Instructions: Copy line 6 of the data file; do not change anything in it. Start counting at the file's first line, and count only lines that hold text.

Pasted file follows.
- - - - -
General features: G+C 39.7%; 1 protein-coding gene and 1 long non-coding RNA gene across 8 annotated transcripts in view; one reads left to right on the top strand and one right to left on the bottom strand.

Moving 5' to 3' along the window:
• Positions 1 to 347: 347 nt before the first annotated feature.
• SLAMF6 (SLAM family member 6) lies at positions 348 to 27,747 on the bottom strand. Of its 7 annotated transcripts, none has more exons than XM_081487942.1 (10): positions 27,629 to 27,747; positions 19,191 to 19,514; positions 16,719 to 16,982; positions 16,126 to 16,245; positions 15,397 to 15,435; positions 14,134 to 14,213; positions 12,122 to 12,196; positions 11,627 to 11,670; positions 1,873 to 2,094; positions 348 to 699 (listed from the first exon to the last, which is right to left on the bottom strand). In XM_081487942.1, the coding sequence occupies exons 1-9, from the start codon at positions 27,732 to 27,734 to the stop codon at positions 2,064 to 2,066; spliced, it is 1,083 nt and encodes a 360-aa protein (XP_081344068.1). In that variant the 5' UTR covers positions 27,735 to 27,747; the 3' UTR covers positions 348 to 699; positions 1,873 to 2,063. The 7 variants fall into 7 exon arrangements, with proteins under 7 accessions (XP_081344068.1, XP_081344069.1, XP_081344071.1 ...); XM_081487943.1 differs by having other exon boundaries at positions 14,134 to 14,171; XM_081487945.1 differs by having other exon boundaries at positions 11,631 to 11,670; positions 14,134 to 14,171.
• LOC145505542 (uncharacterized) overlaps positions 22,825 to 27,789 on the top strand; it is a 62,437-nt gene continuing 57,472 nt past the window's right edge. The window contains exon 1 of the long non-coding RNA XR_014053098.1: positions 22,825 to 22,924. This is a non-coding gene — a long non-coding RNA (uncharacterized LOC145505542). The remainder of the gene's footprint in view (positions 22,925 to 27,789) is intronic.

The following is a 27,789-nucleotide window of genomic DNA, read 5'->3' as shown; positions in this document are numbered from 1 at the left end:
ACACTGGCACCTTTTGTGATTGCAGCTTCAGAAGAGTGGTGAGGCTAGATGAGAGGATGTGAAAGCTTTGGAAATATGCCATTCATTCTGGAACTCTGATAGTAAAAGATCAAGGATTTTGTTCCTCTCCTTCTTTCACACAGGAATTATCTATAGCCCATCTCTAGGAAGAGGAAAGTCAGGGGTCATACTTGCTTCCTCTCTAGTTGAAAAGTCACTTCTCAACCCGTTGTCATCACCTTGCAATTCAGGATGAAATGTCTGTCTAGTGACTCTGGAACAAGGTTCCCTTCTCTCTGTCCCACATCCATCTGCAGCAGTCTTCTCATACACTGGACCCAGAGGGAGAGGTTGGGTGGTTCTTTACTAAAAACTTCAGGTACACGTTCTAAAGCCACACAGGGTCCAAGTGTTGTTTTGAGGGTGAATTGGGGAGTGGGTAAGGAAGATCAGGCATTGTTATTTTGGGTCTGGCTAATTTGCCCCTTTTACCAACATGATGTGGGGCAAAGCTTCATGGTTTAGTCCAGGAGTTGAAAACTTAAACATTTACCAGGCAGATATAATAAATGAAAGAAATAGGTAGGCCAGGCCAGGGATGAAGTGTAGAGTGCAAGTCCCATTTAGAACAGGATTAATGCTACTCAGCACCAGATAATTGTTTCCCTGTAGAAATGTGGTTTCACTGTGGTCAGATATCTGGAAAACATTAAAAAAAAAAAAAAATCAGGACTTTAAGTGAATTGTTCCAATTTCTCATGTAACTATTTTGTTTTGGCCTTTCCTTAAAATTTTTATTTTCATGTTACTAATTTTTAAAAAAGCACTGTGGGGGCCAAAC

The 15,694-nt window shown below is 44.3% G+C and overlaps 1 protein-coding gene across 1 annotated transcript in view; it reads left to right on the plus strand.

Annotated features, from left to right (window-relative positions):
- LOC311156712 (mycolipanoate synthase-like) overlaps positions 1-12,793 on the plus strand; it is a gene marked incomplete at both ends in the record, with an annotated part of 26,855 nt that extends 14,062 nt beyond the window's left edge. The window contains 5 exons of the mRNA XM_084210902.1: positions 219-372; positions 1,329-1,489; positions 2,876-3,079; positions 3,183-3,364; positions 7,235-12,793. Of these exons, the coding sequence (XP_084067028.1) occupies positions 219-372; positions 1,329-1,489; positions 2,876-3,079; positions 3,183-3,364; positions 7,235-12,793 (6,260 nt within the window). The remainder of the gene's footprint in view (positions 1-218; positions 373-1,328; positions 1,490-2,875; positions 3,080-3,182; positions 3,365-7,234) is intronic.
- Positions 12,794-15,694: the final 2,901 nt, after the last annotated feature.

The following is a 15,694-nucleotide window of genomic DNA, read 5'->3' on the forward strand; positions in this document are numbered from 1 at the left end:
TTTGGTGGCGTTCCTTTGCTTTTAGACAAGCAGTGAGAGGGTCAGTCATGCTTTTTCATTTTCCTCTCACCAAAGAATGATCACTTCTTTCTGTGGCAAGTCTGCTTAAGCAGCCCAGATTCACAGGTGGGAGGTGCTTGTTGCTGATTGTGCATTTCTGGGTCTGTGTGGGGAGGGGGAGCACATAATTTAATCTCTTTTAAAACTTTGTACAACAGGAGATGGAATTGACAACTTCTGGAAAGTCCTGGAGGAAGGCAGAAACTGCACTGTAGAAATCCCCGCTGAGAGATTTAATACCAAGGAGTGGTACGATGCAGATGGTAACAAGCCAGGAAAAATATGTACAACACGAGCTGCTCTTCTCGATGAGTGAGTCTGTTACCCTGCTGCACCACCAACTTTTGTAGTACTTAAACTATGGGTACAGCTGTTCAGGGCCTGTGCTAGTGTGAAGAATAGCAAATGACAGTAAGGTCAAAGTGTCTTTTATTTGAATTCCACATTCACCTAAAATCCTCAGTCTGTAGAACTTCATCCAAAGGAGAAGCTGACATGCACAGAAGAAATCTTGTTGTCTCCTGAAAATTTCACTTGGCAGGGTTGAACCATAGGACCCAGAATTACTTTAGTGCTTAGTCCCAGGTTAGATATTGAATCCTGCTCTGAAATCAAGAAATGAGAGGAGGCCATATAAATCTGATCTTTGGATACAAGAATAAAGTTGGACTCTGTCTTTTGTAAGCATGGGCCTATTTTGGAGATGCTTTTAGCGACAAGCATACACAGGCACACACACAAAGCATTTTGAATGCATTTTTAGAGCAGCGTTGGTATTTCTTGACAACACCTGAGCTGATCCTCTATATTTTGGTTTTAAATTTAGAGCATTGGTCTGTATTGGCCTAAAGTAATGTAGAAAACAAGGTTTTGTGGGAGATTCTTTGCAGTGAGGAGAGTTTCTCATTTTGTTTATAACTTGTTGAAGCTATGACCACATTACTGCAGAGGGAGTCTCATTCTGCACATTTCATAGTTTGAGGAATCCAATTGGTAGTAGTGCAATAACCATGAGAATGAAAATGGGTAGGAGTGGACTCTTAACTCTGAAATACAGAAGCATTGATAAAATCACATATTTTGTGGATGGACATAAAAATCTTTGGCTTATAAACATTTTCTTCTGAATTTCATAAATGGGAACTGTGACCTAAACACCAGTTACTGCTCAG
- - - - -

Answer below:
The following is a 27,789-nucleotide window of genomic DNA, read 5'->3' as shown; positions in this document are numbered from 1 at the left end: